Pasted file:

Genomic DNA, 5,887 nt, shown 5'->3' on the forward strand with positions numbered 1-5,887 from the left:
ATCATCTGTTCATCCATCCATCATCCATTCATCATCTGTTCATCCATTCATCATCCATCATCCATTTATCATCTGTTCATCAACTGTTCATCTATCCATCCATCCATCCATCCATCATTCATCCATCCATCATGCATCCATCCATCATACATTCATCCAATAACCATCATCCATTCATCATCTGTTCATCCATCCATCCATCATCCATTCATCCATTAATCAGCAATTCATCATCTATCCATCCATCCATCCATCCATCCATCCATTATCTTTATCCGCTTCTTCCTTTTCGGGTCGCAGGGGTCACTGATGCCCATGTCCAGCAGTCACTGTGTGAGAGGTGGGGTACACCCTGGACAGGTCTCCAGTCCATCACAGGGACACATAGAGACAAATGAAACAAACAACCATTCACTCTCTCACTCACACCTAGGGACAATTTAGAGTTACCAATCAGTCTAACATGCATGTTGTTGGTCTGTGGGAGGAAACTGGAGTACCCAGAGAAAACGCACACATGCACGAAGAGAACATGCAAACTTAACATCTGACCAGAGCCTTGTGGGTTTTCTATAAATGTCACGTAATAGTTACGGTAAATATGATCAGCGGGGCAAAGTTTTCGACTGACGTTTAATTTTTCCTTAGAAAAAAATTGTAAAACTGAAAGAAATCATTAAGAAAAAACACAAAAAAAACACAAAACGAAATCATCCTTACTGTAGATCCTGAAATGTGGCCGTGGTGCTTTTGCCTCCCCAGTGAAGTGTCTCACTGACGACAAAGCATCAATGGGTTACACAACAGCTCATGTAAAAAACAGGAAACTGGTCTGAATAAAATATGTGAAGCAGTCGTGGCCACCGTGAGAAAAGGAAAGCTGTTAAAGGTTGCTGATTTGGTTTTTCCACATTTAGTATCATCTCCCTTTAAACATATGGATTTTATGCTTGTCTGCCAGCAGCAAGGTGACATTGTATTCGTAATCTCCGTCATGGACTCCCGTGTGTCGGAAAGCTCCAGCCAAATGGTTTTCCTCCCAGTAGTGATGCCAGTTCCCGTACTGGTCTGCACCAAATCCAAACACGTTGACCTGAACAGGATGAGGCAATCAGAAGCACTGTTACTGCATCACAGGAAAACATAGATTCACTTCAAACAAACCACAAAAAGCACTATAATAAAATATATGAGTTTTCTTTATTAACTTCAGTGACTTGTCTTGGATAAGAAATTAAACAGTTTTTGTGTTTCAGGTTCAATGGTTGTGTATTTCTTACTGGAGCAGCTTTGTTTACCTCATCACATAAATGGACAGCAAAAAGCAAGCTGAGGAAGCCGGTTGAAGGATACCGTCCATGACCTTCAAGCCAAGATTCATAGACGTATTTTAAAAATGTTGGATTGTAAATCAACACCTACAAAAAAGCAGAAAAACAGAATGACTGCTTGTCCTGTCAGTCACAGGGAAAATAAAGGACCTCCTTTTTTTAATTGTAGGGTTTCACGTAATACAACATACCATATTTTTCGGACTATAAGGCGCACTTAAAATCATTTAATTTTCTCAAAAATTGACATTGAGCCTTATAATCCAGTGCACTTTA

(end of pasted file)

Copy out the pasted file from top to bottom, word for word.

Genomic DNA, 5,887 nt, shown 5'->3' on the forward strand with positions numbered 1-5,887 from the left:
ATCATCTGTTCATCCATCCATCATCCATTCATCATCTGTTCATCCATTCATCATCCATCATCCATTTATCATCTGTTCATCAACTGTTCATCTATCCATCCATCCATCCATCCATCATTCATCCATCCATCATGCATCCATCCATCATACATTCATCCAATAACCATCATCCATTCATCATCTGTTCATCCATCCATCCATCATCCATTCATCCATTAATCAGCAATTCATCATCTATCCATCCATCCATCCATCCATCCATCCATTATCTTTATCCGCTTCTTCCTTTTCGGGTCGCAGGGGTCACTGATGCCCATGTCCAGCAGTCACTGTGTGAGAGGTGGGGTACACCCTGGACAGGTCTCCAGTCCATCACAGGGACACATAGAGACAAATGAAACAAACAACCATTCACTCTCTCACTCACACCTAGGGACAATTTAGAGTTACCAATCAGTCTAACATGCATGTTGTTGGTCTGTGGGAGGAAACTGGAGTACCCAGAGAAAACGCACACATGCACGAAGAGAACATGCAAACTTAACATCTGACCAGAGCCTTGTGGGTTTTCTATAAATGTCACGTAATAGTTACGGTAAATATGATCAGCGGGGCAAAGTTTTCGACTGACGTTTAATTTTTCCTTAGAAAAAAATTGTAAAACTGAAAGAAATCATTAAGAAAAAACACAAAAAAAACACAAAACGAAATCATCCTTACTGTAGATCCTGAAATGTGGCCGTGGTGCTTTTGCCTCCCCAGTGAAGTGTCTCACTGACGACAAAGCATCAATGGGTTACACAACAGCTCATGTAAAAAACAGGAAACTGGTCTGAATAAAATATGTGAAGCAGTCGTGGCCACCGTGAGAAAAGGAAAGCTGTTAAAGGTTGCTGATTTGGTTTTTCCACATTTAGTATCATCTCCCTTTAAACATATGGATTTTATGCTTGTCTGCCAGCAGCAAGGTGACATTGTATTCGTAATCTCCGTCATGGACTCCCGTGTGTCGGAAAGCTCCAGCCAAATGGTTTTCCTCCCAGTAGTGATGCCAGTTCCCGTACTGGTCTGCACCAAATCCAAACACGTTGACCTGAACAGGATGAGGCAATCAGAAGCACTGTTACTGCATCACAGGAAAACATAGATTCACTTCAAACAAACCACAAAAAGCACTATAATAAAATATATGAGTTTTCTTTATTAACTTCAGTGACTTGTCTTGGATAAGAAATTAAACAGTTTTTGTGTTTCAGGTTCAATGGTTGTGTATTTCTTACTGGAGCAGCTTTGTTTACCTCATCACATAAATGGACAGCAAAAAGCAAGCTGAGGAAGCCGGTTGAAGGATACCGTCCATGACCTTCAAGCCAAGATTCATAGACGTATTTTAAAAATGTTGGATTGTAAATCAACACCTACAAAAAAGCAGAAAAACAGAATGACTGCTTGTCCTGTCAGTCACAGGGAAAATAAAGGACCTCCTTTTTTTAATTGTAGGGTTTCACGTAATACAACATACCATATTTTTCGGACTATAAGGCGCACTTAAAATCATTTAATTTTCTCAAAAATTGACATTGAGCCTTATAATCCAGTGCACTTTA